sparkytrainer wrote:The methodology will necessarily have to change. If the LSAT isn't the only required test, the methodology has to shift to account for the other (GRE). Now, if no exam is necessary, then the methodology will shift even more, probably by dropping the LSAT from ranking methodology totally. You cant consistently rate a variable that is not consistent across all schools.
Plenty of decent-to-great undergraduate programs don't require any sort of admissions test, and almost all will take either the SAT or ACT, but US News still weighs test scores at 8.125% for their college rankings. For the business-school ranking (b-schools are broadly GMAT+GRE nowadays, and I agree with others in this thread that T1 law schools are probably headed for a similar norm), test scores are 16.25% of the USN score. The importance of the MCAT in the med-school methodology is comparable (9.75% or 13% depending on school model), and they kept using it even as the MCAT changed formats two years ago. They currently weigh LSAT/GRE at 12.5% for the law-school rankings, which is right in the same territory.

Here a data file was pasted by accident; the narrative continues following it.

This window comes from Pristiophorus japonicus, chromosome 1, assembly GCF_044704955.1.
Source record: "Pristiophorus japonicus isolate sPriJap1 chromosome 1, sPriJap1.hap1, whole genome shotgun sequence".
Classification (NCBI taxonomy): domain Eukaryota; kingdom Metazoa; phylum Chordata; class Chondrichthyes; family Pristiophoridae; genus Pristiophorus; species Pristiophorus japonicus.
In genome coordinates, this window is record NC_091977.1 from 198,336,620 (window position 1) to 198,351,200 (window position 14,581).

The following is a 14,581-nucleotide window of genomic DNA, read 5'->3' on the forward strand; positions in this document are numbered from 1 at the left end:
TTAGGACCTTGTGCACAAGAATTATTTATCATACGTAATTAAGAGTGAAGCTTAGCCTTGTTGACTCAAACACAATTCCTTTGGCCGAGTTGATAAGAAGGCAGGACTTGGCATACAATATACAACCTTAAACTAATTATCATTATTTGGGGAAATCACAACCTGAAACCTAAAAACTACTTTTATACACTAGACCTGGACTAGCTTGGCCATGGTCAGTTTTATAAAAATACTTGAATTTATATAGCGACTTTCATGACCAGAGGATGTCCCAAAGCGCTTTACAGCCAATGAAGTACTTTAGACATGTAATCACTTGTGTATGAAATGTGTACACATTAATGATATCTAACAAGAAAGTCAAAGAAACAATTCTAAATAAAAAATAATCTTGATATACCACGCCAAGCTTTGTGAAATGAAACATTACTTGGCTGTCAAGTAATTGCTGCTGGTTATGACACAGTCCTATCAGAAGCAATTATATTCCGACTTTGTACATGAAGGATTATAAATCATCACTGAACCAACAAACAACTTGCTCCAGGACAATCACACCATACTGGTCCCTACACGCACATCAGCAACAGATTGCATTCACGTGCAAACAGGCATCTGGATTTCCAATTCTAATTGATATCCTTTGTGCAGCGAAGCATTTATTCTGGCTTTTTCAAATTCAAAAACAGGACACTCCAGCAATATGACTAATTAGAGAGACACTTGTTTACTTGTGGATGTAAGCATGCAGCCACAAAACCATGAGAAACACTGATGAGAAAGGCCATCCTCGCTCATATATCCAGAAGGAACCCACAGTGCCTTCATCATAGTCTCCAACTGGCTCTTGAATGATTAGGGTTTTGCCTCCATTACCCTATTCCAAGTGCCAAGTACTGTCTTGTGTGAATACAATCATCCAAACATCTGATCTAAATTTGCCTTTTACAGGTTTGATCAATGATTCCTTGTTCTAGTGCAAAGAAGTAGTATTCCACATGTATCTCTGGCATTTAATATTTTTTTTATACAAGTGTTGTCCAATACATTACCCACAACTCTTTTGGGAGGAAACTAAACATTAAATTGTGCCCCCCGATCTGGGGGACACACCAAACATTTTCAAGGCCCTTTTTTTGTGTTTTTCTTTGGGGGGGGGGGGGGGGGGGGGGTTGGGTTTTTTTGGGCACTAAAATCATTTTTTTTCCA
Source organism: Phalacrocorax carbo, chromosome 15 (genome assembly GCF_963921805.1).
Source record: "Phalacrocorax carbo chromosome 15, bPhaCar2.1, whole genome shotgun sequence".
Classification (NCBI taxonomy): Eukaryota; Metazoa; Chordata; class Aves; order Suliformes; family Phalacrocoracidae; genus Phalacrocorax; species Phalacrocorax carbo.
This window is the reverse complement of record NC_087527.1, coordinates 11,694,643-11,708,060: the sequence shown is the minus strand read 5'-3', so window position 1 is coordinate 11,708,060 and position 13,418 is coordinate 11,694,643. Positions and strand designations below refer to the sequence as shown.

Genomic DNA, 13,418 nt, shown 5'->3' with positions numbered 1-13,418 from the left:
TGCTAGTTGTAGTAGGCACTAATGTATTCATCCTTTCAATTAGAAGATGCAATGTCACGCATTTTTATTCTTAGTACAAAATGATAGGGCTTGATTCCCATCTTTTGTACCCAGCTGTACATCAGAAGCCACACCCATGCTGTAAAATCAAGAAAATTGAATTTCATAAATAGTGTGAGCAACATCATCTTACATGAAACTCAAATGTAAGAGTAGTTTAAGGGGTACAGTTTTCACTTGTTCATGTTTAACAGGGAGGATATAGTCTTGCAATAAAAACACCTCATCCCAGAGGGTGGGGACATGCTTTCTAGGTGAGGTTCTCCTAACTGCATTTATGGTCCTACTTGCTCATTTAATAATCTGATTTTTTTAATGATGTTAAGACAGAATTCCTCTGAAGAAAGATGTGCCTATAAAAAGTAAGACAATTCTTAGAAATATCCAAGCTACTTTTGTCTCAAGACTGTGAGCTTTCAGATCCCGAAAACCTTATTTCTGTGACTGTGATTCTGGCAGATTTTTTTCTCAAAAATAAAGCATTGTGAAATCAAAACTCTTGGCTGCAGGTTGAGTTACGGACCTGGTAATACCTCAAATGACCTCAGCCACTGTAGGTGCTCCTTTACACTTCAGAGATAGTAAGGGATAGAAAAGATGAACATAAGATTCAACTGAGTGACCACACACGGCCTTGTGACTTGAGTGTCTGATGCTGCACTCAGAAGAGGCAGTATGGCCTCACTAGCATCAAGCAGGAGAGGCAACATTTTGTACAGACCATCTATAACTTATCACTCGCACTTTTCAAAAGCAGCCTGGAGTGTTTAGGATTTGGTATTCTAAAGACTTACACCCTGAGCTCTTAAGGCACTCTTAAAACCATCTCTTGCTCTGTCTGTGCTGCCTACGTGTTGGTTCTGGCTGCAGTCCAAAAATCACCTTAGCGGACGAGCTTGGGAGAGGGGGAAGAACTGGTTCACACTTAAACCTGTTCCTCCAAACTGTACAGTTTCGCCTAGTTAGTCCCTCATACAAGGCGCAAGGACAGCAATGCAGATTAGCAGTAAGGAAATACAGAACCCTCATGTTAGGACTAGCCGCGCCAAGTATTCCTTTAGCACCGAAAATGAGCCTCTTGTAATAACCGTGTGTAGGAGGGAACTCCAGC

Long story short, US News seems to like standardized tests, and it's not like the LSAT is on some abnormally high perch at the moment. I strongly doubt that they will eliminate the standardized-test component entirely. Maybe they knock its weight down to 10%, which would put it exactly on par with GPA, or even something like 8%? That might shake up the rankings a little (which would be the main reason for US News to do it), but it probably wouldn't have a massive impact on admissions policies because LSAT/GRE would still be an important theatre in the rankings war.